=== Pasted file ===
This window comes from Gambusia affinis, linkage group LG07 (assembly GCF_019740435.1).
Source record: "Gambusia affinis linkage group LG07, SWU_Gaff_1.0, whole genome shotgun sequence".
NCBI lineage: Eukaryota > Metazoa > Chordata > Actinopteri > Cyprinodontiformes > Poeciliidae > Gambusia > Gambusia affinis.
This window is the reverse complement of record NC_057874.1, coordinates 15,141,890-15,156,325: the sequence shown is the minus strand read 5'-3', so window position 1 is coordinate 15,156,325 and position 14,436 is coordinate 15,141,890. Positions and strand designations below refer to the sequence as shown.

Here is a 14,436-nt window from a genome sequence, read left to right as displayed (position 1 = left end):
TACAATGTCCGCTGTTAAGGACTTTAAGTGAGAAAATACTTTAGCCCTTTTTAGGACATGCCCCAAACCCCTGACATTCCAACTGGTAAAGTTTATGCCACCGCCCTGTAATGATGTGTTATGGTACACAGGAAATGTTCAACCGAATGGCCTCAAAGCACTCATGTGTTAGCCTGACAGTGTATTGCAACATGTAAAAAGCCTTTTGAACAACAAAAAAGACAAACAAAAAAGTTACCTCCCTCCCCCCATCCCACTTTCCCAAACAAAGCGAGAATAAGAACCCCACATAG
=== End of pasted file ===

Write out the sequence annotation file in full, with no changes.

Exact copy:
This window comes from Gambusia affinis, linkage group LG07 (assembly GCF_019740435.1).
Source record: "Gambusia affinis linkage group LG07, SWU_Gaff_1.0, whole genome shotgun sequence".
NCBI lineage: Eukaryota > Metazoa > Chordata > Actinopteri > Cyprinodontiformes > Poeciliidae > Gambusia > Gambusia affinis.
This window is the reverse complement of record NC_057874.1, coordinates 15,141,890-15,156,325: the sequence shown is the minus strand read 5'-3', so window position 1 is coordinate 15,156,325 and position 14,436 is coordinate 15,141,890. Positions and strand designations below refer to the sequence as shown.

Here is a 14,436-nt window from a genome sequence, read left to right as displayed (position 1 = left end):
TACAATGTCCGCTGTTAAGGACTTTAAGTGAGAAAATACTTTAGCCCTTTTTAGGACATGCCCCAAACCCCTGACATTCCAACTGGTAAAGTTTATGCCACCGCCCTGTAATGATGTGTTATGGTACACAGGAAATGTTCAACCGAATGGCCTCAAAGCACTCATGTGTTAGCCTGACAGTGTATTGCAACATGTAAAAAGCCTTTTGAACAACAAAAAAGACAAACAAAAAAGTTACCTCCCTCCCCCCATCCCACTTTCCCAAACAAAGCGAGAATAAGAACCCCACATAG